I’ve also included an Australian case of a self proclaimed vampire who was on trial for a brutal attack on a sex worker when he became the victim of an underworld hit part way through his trial. That case was different to the rest since he was the only one to become the victim of a murder himself. As a result he was never able to prove he wasn’t the vampire it was alleged he was, and neither was his guilt. The most ghastly case in the book, which never reached the courts, is the only one that is not contemporary. I chose Elizabeth Bathory, not just because she was a woman, and the first recognised vampire killer, but because her crimes were by far the most hideous and she almost got away with murder. Because she was noble, the Blood Countess of Hungary, couldn’t be tried for slaughtering 650 young maidservants and bathing in their blood. Instead she was holed up in her bedroom in the castle where the murders took place, until her death. What is interesting is that many of these cases share a sado-sadistic sexual hallmark; all the offenders are young, half of them were women, and most were motivated by the lure of immortality and the vampire lifestyle. More disturbing, of all the killers, not one was found to be criminally insane when they killed and not one showed any remorse!
Are you working on something new that you can share a little bit about with us?
I am just completing another true crime book on a high profile murder which made headlines around the world. I covered this story as a journalist from the moment the crime broke and have followed it from the courts and behind the scenes with the victims. It’s still very confidential. I’ve also begun research for another true crime book with a twist. This one’s different as I usually write about women or children as victims of crime. This time the victim is a bloke and the offender is female.
Did any one case stand out and affect you more than others?
It’s hard to pinpoint one, because the background histories of several of these killers are chilling. Some of the killers were as much victims of past horrific violence as the their own victims. But the case of the Kentucky Vampires was possibly the most intriguing. Rod Ferrell, the cult leader, is the youngest killer in the book. At 16 he led his teenage vampire groupies on a road trip that culminated in the grisly murders of the parents of one of his young devotees. Ferrell’s background is the stuff of nightmares. An obsession with a role playing vampire game captivated his dark imaginations to the point that vampirism stepped out of his computer screen into his life with devastating consequences.
He adopted a vampire lifestyle, claiming he was a 500 year old vampire called Vessago who walked with a limp and a cane, like Lestat, the anti hero from Interview with the Vampire who he adored. He wore a flowing Dracula cloak and even tried to change his name to Lestat. The high profile murder case unearthed a sinister sub-culture of young teenage vampires flourishing in his rural Bible bashing town whose claim to fame, until then, was being home to the National US Boy Scouts Museum. His charismatic personality lured scores of teenagers to join him in macabre blood-letting rituals where they then drank each others blood and crossed over into the world of vampirism. It put the tiny town on the map for all the wrong reasons. More intriguing, is that his former high school girlfriend, who he’d alleged had urged him to murder her parents, was the only one of his clan, not to be indicted for the murders. She denies to this day having any involvement and though the Judge in Ferrell’s trial ordered a second grand jury to consider the evidence again, the jurors still found there was no evidence to indict her. Ferrell, whose sentence was later commuted to life without parole, gave a really chilling interview from jail about what vampirism meant to him. It’s dark and totally fascinating. The case is now taught in US schools by the former Prosecutor, to highlight the dangers of falling under the influence of the wrong crowd. Loved it.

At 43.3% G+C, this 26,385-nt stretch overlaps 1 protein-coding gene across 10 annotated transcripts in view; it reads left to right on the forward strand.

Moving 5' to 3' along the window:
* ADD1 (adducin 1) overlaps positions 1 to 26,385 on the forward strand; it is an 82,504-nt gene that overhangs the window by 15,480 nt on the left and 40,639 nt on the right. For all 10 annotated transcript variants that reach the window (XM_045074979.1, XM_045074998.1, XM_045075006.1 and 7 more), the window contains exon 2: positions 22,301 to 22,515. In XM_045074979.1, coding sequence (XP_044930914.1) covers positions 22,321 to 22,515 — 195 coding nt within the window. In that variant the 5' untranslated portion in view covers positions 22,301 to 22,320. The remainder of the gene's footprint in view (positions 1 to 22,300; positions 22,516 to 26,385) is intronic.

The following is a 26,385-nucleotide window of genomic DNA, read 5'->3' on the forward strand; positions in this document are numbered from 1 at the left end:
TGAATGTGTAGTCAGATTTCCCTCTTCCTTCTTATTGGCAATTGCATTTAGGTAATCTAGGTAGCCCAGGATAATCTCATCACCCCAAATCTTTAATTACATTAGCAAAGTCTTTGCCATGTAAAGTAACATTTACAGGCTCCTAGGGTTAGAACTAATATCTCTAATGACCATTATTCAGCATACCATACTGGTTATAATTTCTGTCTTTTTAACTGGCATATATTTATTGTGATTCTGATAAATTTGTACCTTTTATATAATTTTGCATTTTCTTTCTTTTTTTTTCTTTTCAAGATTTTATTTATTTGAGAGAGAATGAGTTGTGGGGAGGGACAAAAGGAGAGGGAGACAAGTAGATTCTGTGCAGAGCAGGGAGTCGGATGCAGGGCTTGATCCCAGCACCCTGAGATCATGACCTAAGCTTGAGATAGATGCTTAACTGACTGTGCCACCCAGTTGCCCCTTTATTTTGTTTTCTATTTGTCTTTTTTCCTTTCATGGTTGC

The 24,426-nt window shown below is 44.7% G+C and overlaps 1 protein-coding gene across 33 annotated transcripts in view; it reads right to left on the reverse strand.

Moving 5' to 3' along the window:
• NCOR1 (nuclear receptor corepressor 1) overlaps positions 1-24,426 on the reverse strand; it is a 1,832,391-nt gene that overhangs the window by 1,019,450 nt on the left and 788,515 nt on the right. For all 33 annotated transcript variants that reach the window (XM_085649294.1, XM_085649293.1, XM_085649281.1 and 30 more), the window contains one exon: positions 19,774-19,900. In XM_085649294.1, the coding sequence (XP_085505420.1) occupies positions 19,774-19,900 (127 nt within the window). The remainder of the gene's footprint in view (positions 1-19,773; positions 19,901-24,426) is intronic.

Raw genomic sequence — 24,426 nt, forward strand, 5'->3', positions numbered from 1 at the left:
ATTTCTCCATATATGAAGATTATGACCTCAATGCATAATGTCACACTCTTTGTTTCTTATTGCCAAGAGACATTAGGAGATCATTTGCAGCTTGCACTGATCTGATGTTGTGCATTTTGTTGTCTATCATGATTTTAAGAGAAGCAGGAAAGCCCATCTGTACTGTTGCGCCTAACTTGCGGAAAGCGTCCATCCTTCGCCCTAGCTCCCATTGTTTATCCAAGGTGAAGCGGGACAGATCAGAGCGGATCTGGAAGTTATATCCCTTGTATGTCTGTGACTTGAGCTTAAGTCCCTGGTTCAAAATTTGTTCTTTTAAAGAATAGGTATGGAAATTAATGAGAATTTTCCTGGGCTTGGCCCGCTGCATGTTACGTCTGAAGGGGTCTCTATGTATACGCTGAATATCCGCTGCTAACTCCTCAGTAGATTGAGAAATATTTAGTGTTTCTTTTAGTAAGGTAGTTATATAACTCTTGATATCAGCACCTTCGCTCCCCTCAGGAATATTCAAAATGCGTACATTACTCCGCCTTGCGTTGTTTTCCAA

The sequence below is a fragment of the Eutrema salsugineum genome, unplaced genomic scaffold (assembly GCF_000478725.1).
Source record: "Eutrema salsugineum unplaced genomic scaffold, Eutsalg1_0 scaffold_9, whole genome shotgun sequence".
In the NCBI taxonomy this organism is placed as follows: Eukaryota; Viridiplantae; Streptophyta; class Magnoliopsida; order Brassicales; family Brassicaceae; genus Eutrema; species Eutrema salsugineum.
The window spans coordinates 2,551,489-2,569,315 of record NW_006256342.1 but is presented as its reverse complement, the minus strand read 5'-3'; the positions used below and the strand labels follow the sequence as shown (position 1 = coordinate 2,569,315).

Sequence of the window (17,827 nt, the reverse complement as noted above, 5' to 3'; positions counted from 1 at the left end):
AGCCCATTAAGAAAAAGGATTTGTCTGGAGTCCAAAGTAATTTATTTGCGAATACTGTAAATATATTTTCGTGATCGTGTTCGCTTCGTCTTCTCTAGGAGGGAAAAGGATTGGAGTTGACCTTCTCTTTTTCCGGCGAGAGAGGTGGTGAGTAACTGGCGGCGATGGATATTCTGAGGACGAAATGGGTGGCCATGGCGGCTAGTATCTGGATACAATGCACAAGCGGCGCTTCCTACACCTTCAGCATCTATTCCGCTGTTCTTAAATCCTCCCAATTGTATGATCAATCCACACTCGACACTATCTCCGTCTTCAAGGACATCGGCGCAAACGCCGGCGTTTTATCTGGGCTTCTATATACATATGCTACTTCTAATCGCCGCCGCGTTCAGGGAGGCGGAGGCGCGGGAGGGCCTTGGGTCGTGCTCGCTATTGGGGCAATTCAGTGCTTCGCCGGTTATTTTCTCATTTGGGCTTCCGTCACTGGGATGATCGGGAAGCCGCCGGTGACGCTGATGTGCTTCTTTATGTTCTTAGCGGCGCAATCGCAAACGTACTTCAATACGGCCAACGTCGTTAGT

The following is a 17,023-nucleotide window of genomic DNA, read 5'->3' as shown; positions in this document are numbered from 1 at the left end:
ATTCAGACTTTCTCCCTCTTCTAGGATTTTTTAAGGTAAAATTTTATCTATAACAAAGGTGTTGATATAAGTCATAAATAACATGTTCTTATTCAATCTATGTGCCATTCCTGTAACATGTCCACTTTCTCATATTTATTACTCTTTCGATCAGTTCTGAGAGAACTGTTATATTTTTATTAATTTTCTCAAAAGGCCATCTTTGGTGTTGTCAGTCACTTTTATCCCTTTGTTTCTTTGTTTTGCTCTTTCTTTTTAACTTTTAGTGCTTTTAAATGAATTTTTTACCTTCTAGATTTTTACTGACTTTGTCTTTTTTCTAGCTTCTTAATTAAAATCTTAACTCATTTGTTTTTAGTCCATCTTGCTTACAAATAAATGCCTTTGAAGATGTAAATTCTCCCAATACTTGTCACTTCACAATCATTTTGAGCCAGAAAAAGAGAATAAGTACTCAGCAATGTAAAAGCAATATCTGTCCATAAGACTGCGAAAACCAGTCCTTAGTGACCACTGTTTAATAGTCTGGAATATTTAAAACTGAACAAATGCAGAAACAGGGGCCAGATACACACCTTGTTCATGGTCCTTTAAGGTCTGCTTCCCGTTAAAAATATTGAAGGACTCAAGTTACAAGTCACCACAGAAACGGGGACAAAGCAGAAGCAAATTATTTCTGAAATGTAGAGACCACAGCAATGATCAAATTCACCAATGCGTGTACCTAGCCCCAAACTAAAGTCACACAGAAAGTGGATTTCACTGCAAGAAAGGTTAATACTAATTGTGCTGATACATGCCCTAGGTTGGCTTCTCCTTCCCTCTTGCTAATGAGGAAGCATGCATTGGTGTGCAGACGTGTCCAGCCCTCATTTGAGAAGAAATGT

I’ve read in your bio about the EVA awards. Tell us a bit more about them and your award in particular.
The EVA Awards were initiated by Victoria Police and the Domestic Violence Resource Centre of Victoria, to recognise media whose work highlights issues of violence against women and children. There are many different categories from best suburban newspaper feature, to best television reportage etc. And there is an overall gold winner who is recognised across all categories. I won the award for Best Magazine Feature a couple of years ago, for a feature I wrote for one of the Australian women’s magazines about a mother’s first hand account of surviving family violence. Her name was Kate, and she was a most inspirational woman who survived years of the most horrific kind of violence behind closed doors. It was a very harrowing story, but she was brave enough to talk about her experience, to shed the taboo surrounding family violence. And to explain to those working in the field, why women struggle to leave. Her former partner was jailed for a number of years for the violence he inflicted on her and helped change the legislation so that offenders with a history of violence can be charged with past abuse once a woman finds the strength to finally leave. What is amazing about this woman, is that her story gave such hope. She went on to find love again with a gorgeous new man.
Do you write fiction?
Not yet. So far I am captivated by real life stories, especially crime, though I have written one book called Running Pink, on a truly inspirational Australian breast cancer survivor who ran around Australia with her dog to raise money for a cure.
I interviewed a leading Aussie romantic fiction writer a couple of years ago, whose books are listed in the New York Times’ Best Sellers list. She had such a fan following that in the US fans have trivia nights about her and her books! I have enough true material to base a fictional book on though, so who knows.
Thank you for your time Megan, True True Blood certainly sounds fascinating, and good luck with your future True Crime books.